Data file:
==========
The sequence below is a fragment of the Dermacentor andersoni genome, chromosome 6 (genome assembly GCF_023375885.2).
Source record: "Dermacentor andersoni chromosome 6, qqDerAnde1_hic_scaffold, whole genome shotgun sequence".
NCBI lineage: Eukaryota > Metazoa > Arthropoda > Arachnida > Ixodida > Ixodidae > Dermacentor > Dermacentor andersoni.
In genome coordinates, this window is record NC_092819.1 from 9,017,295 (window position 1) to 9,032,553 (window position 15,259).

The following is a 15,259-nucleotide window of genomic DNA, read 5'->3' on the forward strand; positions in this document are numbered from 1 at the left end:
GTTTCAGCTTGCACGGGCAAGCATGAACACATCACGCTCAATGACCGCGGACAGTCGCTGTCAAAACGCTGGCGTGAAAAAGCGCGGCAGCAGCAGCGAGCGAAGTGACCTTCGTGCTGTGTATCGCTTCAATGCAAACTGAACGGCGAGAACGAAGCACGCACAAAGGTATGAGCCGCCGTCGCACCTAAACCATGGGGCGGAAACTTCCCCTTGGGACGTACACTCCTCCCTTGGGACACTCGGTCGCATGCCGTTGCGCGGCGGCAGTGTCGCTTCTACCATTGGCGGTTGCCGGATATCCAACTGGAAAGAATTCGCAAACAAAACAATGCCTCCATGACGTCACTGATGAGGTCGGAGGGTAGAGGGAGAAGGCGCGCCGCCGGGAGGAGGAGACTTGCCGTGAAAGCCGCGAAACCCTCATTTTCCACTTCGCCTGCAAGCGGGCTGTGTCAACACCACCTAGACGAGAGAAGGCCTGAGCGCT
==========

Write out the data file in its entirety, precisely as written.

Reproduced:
The sequence below is a fragment of the Dermacentor andersoni genome, chromosome 6 (genome assembly GCF_023375885.2).
Source record: "Dermacentor andersoni chromosome 6, qqDerAnde1_hic_scaffold, whole genome shotgun sequence".
NCBI lineage: Eukaryota > Metazoa > Arthropoda > Arachnida > Ixodida > Ixodidae > Dermacentor > Dermacentor andersoni.
In genome coordinates, this window is record NC_092819.1 from 9,017,295 (window position 1) to 9,032,553 (window position 15,259).

The following is a 15,259-nucleotide window of genomic DNA, read 5'->3' on the forward strand; positions in this document are numbered from 1 at the left end:
GTTTCAGCTTGCACGGGCAAGCATGAACACATCACGCTCAATGACCGCGGACAGTCGCTGTCAAAACGCTGGCGTGAAAAAGCGCGGCAGCAGCAGCGAGCGAAGTGACCTTCGTGCTGTGTATCGCTTCAATGCAAACTGAACGGCGAGAACGAAGCACGCACAAAGGTATGAGCCGCCGTCGCACCTAAACCATGGGGCGGAAACTTCCCCTTGGGACGTACACTCCTCCCTTGGGACACTCGGTCGCATGCCGTTGCGCGGCGGCAGTGTCGCTTCTACCATTGGCGGTTGCCGGATATCCAACTGGAAAGAATTCGCAAACAAAACAATGCCTCCATGACGTCACTGATGAGGTCGGAGGGTAGAGGGAGAAGGCGCGCCGCCGGGAGGAGGAGACTTGCCGTGAAAGCCGCGAAACCCTCATTTTCCACTTCGCCTGCAAGCGGGCTGTGTCAACACCACCTAGACGAGAGAAGGCCTGAGCGCT